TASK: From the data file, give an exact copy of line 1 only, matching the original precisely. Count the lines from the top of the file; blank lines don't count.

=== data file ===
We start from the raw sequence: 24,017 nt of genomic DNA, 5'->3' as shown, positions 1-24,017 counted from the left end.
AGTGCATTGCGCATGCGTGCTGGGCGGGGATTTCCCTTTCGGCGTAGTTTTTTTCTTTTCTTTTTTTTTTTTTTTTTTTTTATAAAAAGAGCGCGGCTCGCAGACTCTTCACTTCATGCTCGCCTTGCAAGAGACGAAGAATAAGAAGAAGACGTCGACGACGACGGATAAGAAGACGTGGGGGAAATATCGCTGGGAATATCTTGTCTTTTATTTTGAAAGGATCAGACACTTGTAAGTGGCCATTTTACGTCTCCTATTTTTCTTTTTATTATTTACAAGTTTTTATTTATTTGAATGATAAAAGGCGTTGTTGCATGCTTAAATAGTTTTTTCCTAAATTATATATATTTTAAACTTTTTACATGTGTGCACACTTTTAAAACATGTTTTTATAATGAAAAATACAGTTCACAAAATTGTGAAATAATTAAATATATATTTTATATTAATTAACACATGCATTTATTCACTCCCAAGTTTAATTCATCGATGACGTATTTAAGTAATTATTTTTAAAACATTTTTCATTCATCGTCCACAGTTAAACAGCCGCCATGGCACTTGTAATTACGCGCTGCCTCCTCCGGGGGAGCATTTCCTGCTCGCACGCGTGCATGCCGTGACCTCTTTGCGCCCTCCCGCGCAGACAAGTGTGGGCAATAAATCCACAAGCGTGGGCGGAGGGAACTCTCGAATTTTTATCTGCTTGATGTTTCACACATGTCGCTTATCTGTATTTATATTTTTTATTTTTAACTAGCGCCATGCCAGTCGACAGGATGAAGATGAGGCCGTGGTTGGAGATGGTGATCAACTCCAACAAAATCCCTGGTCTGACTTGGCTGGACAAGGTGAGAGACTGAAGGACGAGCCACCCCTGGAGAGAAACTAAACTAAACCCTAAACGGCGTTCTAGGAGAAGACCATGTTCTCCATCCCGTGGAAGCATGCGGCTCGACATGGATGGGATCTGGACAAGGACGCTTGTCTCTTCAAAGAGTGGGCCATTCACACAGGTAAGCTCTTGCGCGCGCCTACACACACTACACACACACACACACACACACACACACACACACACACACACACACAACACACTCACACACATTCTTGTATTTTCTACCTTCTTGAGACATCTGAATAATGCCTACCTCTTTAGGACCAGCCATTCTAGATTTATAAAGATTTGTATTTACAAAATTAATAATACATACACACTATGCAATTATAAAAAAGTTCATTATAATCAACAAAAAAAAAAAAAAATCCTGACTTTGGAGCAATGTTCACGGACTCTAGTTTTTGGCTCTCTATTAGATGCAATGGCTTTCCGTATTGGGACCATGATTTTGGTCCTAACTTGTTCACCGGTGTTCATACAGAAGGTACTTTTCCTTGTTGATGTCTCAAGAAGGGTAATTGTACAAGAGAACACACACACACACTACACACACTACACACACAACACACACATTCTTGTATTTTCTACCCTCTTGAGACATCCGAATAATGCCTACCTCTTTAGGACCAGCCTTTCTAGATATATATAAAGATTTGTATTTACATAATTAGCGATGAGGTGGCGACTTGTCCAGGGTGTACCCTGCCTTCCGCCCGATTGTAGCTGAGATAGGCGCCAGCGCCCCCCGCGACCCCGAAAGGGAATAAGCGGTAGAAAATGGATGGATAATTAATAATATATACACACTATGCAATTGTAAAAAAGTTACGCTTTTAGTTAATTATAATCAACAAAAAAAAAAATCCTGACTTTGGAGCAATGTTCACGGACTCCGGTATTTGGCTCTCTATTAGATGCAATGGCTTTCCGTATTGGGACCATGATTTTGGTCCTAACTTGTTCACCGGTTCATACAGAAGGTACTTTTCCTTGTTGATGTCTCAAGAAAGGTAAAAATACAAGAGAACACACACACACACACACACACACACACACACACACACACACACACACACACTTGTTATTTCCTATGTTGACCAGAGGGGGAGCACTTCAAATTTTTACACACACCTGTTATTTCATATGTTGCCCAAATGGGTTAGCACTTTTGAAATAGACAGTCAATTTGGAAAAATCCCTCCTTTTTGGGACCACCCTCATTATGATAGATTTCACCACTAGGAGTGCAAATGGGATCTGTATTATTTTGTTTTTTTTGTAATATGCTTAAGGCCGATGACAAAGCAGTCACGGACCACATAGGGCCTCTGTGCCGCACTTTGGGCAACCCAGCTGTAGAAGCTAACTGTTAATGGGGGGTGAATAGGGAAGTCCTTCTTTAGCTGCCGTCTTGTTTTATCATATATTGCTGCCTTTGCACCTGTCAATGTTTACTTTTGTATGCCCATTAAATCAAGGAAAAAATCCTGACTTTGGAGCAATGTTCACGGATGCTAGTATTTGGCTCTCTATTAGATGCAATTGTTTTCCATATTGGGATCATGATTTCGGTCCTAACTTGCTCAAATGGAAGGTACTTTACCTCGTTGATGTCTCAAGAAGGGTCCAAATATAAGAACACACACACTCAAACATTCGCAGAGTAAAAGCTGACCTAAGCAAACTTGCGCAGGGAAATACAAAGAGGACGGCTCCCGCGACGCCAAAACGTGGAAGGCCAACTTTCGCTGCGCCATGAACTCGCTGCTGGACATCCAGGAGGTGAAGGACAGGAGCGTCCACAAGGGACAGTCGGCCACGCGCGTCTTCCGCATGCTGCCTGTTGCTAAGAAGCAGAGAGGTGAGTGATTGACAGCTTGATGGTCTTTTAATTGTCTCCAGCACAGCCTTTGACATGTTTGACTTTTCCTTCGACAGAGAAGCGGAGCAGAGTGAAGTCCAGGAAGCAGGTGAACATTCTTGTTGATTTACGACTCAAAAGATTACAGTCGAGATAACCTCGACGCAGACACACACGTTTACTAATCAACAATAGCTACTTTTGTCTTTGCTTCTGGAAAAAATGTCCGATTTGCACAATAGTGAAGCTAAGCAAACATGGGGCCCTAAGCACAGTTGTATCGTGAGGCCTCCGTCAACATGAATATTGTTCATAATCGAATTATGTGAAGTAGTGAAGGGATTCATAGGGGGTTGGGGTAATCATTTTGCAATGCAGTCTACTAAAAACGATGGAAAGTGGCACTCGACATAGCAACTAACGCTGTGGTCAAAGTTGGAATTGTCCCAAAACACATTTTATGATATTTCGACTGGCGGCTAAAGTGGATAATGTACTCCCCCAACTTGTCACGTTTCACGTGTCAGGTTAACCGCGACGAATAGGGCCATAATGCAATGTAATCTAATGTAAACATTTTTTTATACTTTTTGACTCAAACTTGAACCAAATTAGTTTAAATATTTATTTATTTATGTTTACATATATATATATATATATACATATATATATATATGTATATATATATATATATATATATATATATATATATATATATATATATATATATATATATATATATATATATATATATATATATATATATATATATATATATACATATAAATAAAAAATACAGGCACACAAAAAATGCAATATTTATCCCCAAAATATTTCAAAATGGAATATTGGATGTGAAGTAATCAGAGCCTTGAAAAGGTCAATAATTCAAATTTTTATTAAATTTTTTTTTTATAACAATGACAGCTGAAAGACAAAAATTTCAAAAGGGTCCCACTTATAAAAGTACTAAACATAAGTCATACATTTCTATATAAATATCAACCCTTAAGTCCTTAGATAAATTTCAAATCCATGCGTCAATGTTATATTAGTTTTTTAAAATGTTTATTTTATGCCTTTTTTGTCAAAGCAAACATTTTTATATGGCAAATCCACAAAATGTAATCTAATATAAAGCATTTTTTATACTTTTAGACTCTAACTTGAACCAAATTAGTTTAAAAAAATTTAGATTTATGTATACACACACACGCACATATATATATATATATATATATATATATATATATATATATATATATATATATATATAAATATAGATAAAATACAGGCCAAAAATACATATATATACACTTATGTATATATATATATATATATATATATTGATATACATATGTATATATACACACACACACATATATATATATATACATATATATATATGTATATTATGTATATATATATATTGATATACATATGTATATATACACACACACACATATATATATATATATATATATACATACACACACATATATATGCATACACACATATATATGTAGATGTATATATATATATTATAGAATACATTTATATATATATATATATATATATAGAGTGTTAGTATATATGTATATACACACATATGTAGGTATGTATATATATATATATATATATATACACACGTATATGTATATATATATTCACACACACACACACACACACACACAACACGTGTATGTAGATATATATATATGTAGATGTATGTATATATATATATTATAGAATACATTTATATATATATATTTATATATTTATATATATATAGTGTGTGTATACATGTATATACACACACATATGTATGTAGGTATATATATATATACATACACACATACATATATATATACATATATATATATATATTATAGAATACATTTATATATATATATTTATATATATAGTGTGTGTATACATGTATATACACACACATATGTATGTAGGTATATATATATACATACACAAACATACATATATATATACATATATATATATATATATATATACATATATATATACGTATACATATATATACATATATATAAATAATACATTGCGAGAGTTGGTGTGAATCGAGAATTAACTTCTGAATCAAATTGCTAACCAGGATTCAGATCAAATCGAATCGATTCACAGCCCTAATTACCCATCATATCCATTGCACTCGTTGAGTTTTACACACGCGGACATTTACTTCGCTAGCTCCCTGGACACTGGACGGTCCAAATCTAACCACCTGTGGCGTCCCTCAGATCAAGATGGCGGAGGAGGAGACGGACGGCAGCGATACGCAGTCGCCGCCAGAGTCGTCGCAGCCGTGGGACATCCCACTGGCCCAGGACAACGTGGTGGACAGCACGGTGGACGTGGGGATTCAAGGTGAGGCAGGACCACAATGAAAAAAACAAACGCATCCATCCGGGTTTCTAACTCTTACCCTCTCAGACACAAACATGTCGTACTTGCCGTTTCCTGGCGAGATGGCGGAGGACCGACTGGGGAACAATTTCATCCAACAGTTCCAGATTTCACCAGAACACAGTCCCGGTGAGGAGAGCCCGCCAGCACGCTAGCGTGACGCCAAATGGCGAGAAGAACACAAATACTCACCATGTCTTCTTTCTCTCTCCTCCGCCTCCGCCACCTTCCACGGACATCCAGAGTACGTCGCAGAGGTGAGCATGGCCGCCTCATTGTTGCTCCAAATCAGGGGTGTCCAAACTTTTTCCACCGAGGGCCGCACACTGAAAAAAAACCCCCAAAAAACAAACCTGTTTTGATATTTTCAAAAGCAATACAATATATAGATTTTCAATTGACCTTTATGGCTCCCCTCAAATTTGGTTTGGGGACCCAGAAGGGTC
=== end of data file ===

We start from the raw sequence: 24,017 nt of genomic DNA, 5'->3' as shown, positions 1-24,017 counted from the left end.